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Coronavirus digest: US tops 100,000 new cases for first time | DW | 05.11.2020


The United States has registered a one-day record for new coronavirus cases with over 100,000 new infections, according to tallies from the Washington Post and news agency Reuters.

Nine states reported record one-day caseloads: Colorado, Idaho, Indiana, Maine, Michigan, Minnesota, Rhode Island, Washington and Wisconsin, in a period dominated by a presidential election that included a record number of voters mailing in their ballots. Many did so to avoid congested polling stations in order to stem the spread of the virus.

In addition to rising infections, hospitalizations topped 50,000 for the first time in three months.


The UK‘s Prime Minister Boris Johnson said Wednesday that his government could be ready to deliver a COVID-19 a vaccine in the first part of 2021.

Britain’s National Health Service is looking at two vaccines: one produced by German firm BioNtech and US pharmaceutical company Pfizer, and another from the University of Oxford and AstraZeneca.

Any vaccine will need the approval of British regulators before it can be given to the public.

Both vaccines are currently being tested out in clinical trials;the results are due before the end of this year.

Read more: Coronavirus digest: England’s lockdown could last more than a month

Hungary‘s foreign minister Peter Szijjarto has tested positive for the coronavirus during an official visit in Thailand, the Hungarian government said on Wednesday.

Szijjarto in the only person from his 12-member delegation have been found to be infected.

He will return on a separate plane back to Hungary later Wednesday.

Germany‘s Robert Koch Institute said there had been 17,214 new COVID-19 cases reported in the past 24 hours.

Read more: Germany’s finance minister backs swift end to EU coronavirus aid talks

The Berlin-based organisation, which is responsible for disease prevention and control, said the number of registered deaths rose by 151 over the same period to a total of 10,812.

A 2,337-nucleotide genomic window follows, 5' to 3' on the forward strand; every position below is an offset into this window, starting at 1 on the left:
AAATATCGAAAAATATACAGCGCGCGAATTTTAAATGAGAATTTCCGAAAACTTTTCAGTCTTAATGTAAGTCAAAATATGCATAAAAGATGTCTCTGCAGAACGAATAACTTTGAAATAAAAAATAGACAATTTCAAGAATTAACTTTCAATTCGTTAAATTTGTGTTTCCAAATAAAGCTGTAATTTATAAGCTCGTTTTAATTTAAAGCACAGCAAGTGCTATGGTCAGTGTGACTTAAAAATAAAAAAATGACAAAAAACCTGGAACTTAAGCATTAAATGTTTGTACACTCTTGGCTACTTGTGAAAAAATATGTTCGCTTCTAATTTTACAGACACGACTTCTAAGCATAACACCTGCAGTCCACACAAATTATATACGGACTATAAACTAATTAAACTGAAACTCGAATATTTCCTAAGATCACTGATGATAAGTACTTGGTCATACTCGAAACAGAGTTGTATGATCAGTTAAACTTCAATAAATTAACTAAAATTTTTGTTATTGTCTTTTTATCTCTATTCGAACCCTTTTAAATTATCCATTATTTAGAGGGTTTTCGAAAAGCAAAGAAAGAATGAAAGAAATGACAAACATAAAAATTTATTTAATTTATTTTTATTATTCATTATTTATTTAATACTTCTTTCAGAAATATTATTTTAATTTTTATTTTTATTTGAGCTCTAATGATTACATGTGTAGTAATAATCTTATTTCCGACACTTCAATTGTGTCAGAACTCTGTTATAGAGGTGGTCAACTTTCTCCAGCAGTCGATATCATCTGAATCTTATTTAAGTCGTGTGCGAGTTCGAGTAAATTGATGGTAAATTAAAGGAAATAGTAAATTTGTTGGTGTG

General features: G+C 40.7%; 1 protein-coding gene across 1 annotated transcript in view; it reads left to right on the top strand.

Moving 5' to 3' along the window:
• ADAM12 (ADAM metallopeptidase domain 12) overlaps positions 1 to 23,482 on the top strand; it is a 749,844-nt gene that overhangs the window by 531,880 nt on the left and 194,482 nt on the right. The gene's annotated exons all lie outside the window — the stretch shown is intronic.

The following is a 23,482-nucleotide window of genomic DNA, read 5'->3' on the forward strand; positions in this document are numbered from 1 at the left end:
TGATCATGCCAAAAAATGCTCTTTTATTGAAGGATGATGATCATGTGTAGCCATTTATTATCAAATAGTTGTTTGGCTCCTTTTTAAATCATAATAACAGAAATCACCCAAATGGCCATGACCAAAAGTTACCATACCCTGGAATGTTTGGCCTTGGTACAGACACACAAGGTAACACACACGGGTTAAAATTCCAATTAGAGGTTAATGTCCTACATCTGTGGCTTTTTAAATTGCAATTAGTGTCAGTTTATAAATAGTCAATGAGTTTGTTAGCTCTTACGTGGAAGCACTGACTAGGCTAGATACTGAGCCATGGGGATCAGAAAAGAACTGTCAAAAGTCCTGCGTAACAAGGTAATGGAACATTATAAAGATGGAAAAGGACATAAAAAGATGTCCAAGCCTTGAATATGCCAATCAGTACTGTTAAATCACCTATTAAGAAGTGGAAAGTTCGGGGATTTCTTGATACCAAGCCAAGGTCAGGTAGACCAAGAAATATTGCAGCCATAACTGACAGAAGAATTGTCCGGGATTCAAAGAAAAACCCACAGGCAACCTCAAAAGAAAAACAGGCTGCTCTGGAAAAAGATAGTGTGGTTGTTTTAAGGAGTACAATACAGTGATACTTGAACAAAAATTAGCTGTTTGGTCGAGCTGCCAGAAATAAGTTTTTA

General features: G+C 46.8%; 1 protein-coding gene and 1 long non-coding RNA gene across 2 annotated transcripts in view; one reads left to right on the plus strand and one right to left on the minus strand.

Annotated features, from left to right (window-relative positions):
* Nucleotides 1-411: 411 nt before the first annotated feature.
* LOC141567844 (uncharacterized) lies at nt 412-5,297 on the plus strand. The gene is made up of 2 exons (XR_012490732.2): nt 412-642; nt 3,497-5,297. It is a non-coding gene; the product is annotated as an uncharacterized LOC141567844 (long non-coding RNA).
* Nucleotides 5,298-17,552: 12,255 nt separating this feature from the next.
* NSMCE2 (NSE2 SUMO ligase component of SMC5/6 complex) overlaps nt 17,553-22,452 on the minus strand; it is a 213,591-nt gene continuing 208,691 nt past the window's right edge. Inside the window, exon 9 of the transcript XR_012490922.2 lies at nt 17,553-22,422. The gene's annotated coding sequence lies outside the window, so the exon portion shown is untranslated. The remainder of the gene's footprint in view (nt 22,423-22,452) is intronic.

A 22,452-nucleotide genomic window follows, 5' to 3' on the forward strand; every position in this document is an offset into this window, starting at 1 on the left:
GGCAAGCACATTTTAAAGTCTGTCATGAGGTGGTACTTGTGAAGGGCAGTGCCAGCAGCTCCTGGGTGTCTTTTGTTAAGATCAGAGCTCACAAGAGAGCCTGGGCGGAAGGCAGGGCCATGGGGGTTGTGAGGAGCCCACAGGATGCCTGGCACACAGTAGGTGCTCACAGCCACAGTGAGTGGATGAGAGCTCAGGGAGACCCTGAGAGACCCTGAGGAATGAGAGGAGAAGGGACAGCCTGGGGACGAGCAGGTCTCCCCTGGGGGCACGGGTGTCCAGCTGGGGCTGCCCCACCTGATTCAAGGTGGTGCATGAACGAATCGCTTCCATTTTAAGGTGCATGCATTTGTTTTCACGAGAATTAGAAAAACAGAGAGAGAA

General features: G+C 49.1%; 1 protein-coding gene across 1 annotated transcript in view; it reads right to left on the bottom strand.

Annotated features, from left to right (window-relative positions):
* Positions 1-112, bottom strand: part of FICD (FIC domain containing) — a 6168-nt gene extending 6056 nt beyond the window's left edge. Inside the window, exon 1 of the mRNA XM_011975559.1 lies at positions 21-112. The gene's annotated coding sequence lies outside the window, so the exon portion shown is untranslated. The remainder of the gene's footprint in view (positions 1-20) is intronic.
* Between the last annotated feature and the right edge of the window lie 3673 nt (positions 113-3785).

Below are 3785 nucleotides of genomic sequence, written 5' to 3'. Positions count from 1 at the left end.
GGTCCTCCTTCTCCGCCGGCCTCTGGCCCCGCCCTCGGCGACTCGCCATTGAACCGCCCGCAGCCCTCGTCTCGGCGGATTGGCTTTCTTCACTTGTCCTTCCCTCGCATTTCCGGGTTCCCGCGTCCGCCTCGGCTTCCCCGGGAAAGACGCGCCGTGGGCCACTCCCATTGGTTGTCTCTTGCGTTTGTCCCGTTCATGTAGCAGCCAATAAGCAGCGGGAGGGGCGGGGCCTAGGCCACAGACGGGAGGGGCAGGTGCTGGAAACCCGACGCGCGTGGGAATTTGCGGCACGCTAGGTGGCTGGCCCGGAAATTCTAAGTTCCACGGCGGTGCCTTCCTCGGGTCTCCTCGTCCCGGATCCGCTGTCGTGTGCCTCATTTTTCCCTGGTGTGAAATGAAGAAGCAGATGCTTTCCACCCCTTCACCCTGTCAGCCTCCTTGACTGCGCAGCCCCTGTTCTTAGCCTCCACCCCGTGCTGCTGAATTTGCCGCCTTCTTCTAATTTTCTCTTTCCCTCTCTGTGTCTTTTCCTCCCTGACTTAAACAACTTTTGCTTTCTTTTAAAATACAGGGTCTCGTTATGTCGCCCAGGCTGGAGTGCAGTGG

Belgium, proportionally still the worst-hit nation in Europe when it comes to coronavirus cases, said Wednesday there are increasing signs that a turning point in the crisis was drawing close.

“The high-speed train is slowing down,” said virologist Steven Van Gucht of the Sciensano government health group. “The infection center is stabilizing and hospital admissions are increasing at a slower pace.”

Belgium has the highest proportional incidence of coronavirus cases in the European Union with 1,753 per 100,000 people, while countries like Spain, Britain and Italy have less than a third of that concentration.

In Italy, the government moved to tighten up a late-night curfew. The measures will forces Italians to stay indoors between 10 p.m. and 5 a.m.

Several other European governments, such as France and Belgium have brought in similar measures aimed at slowing the spread of the virus.

Austria released new data on Wednesday that showed that new daily coronavirus infections have climbed above 6,000 for the first time.

As many as 6,211 were registered to have been infected with COVID-19, according to the country’s heath and interior ministries.

Switzerland too said it has seen an uptick in coronavirus cases, with 10,074 new infections and 73 more deaths.

The World Health Organization says there has been a “further acceleration” in the speed of COVID-19’s spread in Europe, which was responsible for about half of the globe’s new cases reported last week.

The UN health agency said in a weekly report published late Tuesday that European countries also recorded a 46% increase in deaths compared with the previous week. Although deaths also rose in the Americas, the rate of increase there was only 2%.


Australia has signed two deals to buy 40 million vaccine doses from Novavax and 10 million from Pfizer and BioNTech, as the the state of Victoria registered zero coronavirus cases for the sixth day in a row.

The agreements with Novavax, Pfizer and BioNTech are worth some A$1.5 billion ($1.08 billion, €918 million).

Similar deals occurred in September worth A$1.7 billion ($1.22 billion, €1.04 billion) with AstraZeneca and CSL Ltd for nearly 85 million doses.

Australian Federal Health Minister Greg Hunt said the government was on track to begin rolling out the vaccines in the country from March 2021.

jf, jsi/rc (AP, Reuters, AFP, dpa)

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